Anyone seeking to understand a complex, even bewildering part of the world will benefit from Lee’s careful account.



A comprehensive history of a storied nation held together by an alliance of tribal and political groups that threatens to dissolve at any moment.

Afghanistan “emerged from the collapse of three great empires,” writes British historian Lee (The “Ancient Supremacy": Bukhara, Afghanistan, and the Battle for Balkh, 1731-1901, 1996, etc.), that once held sway across broad stretches of Central Asia. It has famously been the graveyard of empires since, an indomitable place that has stymied armies from Britain, Russia, and now the U.S. The modern nation is an ever shifting blend of ethnic groups and traditions and efforts at power-sharing in a political entity that Lee describes as “unstable and riddled with factionalism.” By the author’s reckoning (and many other observers’), the U.S. invasion has not helped matters; instead, it has put Afghans in the familiar if uncertain position of reading the wind to see who’s in charge. For instance, Lee calls the rout of Osama bin Laden and al-Qaida a pyrrhic victory since it was replaced by the “hydra-headed movement” called the Islamic State group. Previous efforts have not been much better. As the author chronicles, Indian rulers attempted to bring Afghanistan under their rule, and following them, the British, whose earliest reports from the field noted “the sectarian and ethnic tensions at court” and who later blundered into a war that saw its army suffer its worst defeat since the American Revolutionary War. For all that, Lee adds, Afghanistan has had moments of calm, including a relatively stable period of self-rule under a monarchy that lasted, “in one expression or another,” until the communist regime that came into power in 1978. Many of Afghanistan’s true modernizers, this long but well-written chronicle documents, were royals who looked westward to places like Turkey but could not replicate such elements as a well-educated managerial and officer class and a developed intelligentsia. What remains is a country that today seems unfortunately and unjustly adrift.

Anyone seeking to understand a complex, even bewildering part of the world will benefit from Lee’s careful account.

Pub Date: Dec. 15, 2018

ISBN: 978-1-78914-010-1

Page Count: 784

Publisher: Reaktion Books

Review Posted Online: Oct. 2, 2018

Kirkus Reviews Issue: Oct. 15, 2018

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The author's youthfulness helps to assure the inevitable comparison with the Anne Frank diary although over and above the...


Elie Wiesel spent his early years in a small Transylvanian town as one of four children. 

He was the only one of the family to survive what Francois Maurois, in his introduction, calls the "human holocaust" of the persecution of the Jews, which began with the restrictions, the singularization of the yellow star, the enclosure within the ghetto, and went on to the mass deportations to the ovens of Auschwitz and Buchenwald. There are unforgettable and horrifying scenes here in this spare and sombre memoir of this experience of the hanging of a child, of his first farewell with his father who leaves him an inheritance of a knife and a spoon, and of his last goodbye at Buchenwald his father's corpse is already cold let alone the long months of survival under unconscionable conditions.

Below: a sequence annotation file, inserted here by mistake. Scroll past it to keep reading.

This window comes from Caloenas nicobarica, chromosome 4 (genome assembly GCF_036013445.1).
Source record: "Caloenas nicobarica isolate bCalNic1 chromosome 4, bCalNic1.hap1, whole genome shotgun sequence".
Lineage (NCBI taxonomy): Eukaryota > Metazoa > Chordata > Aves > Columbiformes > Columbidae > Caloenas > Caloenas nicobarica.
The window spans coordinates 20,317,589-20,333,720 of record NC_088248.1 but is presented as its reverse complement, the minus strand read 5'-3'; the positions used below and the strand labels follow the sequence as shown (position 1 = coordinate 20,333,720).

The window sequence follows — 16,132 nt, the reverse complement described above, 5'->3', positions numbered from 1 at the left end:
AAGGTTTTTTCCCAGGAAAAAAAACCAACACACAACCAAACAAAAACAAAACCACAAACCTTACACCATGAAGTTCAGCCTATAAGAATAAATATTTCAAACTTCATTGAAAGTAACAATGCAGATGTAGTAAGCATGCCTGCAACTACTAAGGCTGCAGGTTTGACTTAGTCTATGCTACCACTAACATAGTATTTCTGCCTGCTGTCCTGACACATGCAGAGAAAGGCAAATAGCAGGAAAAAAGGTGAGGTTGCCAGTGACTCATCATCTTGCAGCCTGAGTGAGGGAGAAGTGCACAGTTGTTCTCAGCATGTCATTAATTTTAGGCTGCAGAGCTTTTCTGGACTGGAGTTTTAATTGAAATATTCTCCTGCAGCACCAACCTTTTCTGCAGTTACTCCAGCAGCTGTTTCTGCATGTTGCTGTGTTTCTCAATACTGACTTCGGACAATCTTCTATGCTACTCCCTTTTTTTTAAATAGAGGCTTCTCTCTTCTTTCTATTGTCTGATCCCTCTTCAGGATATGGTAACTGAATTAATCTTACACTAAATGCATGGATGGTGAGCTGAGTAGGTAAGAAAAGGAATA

The author's youthfulness helps to assure the inevitable comparison with the Anne Frank diary although over and above the sphere of suffering shared, and in this case extended to the death march itself, there is no spiritual or emotional legacy here to offset any reader reluctance.

Pub Date: Jan. 16, 2006

ISBN: 0374500010

Page Count: 120

Publisher: Hill & Wang

Review Posted Online: Oct. 7, 2011

Kirkus Reviews Issue: Jan. 15, 2006

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For Howard Zinn, long-time civil rights and anti-war activist, history and ideology have a lot in common. Since he thinks that everything is in someone's interest, the historian—Zinn posits—has to figure out whose interests he or she is defining/defending/reconstructing (hence one of his previous books, The Politics of History). Zinn has no doubts about where he stands in this "people's history": "it is a history disrespectful of governments and respectful of people's movements of resistance." So what we get here, instead of the usual survey of wars, presidents, and institutions, is a survey of the usual rebellions, strikes, and protest movements. Zinn starts out by depicting the arrival of Columbus in North America from the standpoint of the Indians (which amounts to their standpoint as constructed from the observations of the Europeans); and, after easily establishing the cultural disharmony that ensued, he goes on to the importation of slaves into the colonies. Add the laborers and indentured servants that followed, plus women and later immigrants, and you have Zinn's amorphous constituency. To hear Zinn tell it, all anyone did in America at any time was to oppress or be oppressed; and so he obscures as much as his hated mainstream historical foes do—only in Zinn's case there is that absurd presumption that virtually everything that came to pass was the work of ruling-class planning: this amounts to one great indictment for conspiracy. Despite surface similarities, this is not a social history, since we get no sense of the fabric of life. Instead of negating the one-sided histories he detests, Zinn has merely reversed the image; the distortion remains.

Pub Date: Jan. 1, 1979

ISBN: 0061965588

Page Count: 772

Publisher: Harper & Row

Review Posted Online: May 26, 2012

Kirkus Reviews Issue: Jan. 1, 1979

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